Thinking » Topics » Open Source
Investigate. Collaborate. Solve. It’s what we do here at Oomph, and every so often we like to share how we do it. This is a short story about finding WordPress shortcodes using regular expressions.
A few weeks ago, I was tasked with converting a good amount of embedded video from one host platform to another for one of our clients. I wrote two Command Line Interface scripts in the process: one to identify and categorize the 1,200 instances of video code, and another to make the conversions. I did it using regular expressions. Here’s the why and how:
While you could use the WordPress function get_shortcode_regex(), this action will return an array of all the regular expressions in your post content. That means you would still need to conditionally check for your target shortcode within that array and, if found, determine the appropriate array index and operate on that match.
A quicker route to extract a specific shortcode in post content would be to directly use a regular expression:
$your_shortcodes = preg_match_all( ‘#\[your-shortcode-here\s*.*?\]#s’, $content, $matches );
This will find all instances of your self-closing shortcode and return an array of them. Just one line of code will save you time, and you can loop through your posts and make the necessary changes.
As for our shortcode story, the conversion script ran seamlessly—and all the videos lived happily ever after on their new host platform.
The WordPress Zone Manager plugin—alias The Zoninator—helps site admins curate content by allowing them to create content “zones” anywhere on their website. Content is then assigned to designated zones and ordered based on criteria configured on the backend. Oomph’s Vu Huynh has been working to optimize the power of Zone Manager for our clients, and we sat down with him to talk about what’s possible with The Zoninator.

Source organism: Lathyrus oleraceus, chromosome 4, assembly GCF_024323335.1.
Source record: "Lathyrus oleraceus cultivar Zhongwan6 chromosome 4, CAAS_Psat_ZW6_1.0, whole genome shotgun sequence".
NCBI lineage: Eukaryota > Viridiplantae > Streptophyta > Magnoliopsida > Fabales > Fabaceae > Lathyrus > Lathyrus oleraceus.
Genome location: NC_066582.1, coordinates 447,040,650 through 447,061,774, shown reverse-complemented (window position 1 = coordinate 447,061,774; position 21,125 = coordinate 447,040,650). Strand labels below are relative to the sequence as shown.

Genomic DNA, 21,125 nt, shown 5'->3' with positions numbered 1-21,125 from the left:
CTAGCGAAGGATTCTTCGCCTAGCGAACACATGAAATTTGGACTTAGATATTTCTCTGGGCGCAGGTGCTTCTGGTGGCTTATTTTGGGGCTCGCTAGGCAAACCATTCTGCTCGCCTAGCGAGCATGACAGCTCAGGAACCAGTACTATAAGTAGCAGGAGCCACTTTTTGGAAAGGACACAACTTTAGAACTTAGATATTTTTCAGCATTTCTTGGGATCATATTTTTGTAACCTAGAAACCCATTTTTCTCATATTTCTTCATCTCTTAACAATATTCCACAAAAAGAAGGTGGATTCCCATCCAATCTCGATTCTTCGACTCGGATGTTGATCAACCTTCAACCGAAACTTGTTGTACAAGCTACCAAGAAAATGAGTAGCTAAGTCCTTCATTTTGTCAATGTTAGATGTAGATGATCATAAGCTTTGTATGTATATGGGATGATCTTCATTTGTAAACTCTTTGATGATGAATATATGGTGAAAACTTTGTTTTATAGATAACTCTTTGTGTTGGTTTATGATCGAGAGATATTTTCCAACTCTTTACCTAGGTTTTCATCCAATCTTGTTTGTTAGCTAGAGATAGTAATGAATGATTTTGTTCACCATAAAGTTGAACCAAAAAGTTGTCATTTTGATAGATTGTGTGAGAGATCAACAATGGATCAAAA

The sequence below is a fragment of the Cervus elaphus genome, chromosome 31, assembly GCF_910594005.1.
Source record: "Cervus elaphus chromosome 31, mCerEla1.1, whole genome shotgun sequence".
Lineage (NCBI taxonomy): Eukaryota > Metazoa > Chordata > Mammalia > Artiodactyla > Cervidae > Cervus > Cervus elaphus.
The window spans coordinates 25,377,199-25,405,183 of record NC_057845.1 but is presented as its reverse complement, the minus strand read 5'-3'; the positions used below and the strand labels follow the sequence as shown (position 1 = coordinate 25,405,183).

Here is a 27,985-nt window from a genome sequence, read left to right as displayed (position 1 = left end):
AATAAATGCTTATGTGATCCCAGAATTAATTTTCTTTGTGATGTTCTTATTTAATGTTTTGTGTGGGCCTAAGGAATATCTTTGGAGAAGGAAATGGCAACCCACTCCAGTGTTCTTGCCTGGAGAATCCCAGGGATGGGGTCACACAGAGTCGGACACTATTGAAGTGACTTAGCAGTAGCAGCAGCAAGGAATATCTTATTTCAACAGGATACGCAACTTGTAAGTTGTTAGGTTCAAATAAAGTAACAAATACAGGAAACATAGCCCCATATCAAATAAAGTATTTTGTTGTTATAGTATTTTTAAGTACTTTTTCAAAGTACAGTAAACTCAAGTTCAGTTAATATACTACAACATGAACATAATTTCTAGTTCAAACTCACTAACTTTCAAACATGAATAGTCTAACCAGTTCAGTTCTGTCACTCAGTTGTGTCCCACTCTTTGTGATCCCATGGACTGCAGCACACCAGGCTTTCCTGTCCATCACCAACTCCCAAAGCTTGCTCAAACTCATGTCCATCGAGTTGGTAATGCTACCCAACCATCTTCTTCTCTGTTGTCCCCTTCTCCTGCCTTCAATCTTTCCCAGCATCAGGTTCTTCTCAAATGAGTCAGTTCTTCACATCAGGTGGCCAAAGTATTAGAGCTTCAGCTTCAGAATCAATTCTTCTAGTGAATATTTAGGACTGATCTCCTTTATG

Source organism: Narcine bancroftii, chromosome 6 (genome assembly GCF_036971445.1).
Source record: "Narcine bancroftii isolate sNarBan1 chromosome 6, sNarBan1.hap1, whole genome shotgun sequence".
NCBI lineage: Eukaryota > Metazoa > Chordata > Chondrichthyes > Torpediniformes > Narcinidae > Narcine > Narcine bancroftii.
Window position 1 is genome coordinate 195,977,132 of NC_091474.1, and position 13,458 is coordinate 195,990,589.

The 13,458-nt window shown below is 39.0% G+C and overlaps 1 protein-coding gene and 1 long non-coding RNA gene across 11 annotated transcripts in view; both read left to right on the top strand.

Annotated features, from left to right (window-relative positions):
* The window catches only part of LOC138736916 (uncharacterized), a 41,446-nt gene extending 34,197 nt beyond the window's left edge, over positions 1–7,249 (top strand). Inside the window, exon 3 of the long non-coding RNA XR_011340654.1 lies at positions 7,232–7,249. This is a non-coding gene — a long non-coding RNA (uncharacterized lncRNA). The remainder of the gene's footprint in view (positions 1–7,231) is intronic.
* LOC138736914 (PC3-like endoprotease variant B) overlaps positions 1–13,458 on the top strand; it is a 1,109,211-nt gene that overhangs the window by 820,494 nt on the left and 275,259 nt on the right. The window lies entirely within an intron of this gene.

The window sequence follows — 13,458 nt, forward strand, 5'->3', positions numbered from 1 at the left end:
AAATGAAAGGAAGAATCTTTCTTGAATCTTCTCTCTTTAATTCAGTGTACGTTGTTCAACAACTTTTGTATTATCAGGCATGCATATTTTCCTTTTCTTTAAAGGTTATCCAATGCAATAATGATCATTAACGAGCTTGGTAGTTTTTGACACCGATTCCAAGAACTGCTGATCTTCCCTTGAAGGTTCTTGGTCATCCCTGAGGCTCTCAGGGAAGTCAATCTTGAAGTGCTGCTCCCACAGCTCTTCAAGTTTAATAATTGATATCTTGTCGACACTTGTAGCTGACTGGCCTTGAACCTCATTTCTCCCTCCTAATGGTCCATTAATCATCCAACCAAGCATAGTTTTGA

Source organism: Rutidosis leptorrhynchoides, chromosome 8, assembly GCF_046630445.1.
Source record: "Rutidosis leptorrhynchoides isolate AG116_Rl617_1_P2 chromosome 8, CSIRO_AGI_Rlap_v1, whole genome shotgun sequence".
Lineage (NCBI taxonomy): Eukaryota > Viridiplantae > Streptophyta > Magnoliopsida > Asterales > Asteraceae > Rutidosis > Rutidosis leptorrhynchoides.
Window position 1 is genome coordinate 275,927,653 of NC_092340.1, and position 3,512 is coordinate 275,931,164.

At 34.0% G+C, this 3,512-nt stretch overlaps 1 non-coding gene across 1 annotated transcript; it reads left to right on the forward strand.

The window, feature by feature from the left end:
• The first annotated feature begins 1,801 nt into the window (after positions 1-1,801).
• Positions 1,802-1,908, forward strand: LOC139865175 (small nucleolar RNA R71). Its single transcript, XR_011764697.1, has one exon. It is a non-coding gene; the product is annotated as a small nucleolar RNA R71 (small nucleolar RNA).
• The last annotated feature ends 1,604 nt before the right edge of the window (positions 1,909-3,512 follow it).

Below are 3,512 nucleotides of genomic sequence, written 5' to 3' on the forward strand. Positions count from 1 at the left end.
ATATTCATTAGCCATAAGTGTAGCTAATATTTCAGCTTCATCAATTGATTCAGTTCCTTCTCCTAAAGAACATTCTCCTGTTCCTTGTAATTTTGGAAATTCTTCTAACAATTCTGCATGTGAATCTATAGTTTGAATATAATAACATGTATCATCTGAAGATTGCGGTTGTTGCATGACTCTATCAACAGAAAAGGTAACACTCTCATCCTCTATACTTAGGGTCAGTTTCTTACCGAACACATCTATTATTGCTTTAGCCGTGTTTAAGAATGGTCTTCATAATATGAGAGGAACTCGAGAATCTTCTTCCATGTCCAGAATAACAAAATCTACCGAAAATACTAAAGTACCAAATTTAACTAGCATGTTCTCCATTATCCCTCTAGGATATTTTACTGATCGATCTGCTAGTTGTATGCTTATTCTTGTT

What are some of the key benefits of the Zone Manager plugin?
Zone Manager provides an easy-to-use administrator interface to queue posts in any order without any programming knowledge. This is particularly useful when a certain post order cannot be easily made through a query. Zones can be quickly added, edited and deleted through the admin interface.
How have you been using Zone Manager?
I’ve been using Zone Manager as a means to “feature” posts on a homepage and a homepage-placed sidebar. Administrators can have a specific post remain on the homepage even if the post would normally be archived because of its publish date. Zones are sometimes used as an alternative to stickies when you want to have a featured post remain on the homepage despite its place in the chronological order.
What else is possible with Zone Manager?
Any content type can be placed into zones, not just posts and pages. So anything that queues content into a list can use Zoninator as an interface to do so, such as a custom gallery.
The first annual WordCamp Providence was held on October 27th. The sold out event brought 200 WordPress developers, designers and the WordPress curious out to the University of Rhode Island campus.
Being a developer, my main focus for WordCamp was the Shipbuilding track. Jon Bishop started off the talks with best practices for providing clients with an admin that will fit their needs and not add unnecessary complexity. Aaron Holbrook followed up by showing how using version control — specifically git — will aid in code maintenance and rapid deployment.
The morning session concluded with Automattic’s John James Jacoby discussing how to secure your code from potentially malicious data, methods of testing your code and the advantage of using xdebug to step through not just your code, but WordPress core as well. John’s IDE of choice is Netbeans, which works very well with xdebug. I tried Netbeans a couple years ago, but switched away. After John’s talk, seeing how easy it is to step through code and access the code to core functions, I’ve switched back. The latest version is a vast improvement in performance and functionality; I strongly suggest giving it a try. Unfortunately, John didn’t provide links, if that changes, I’ll post an update.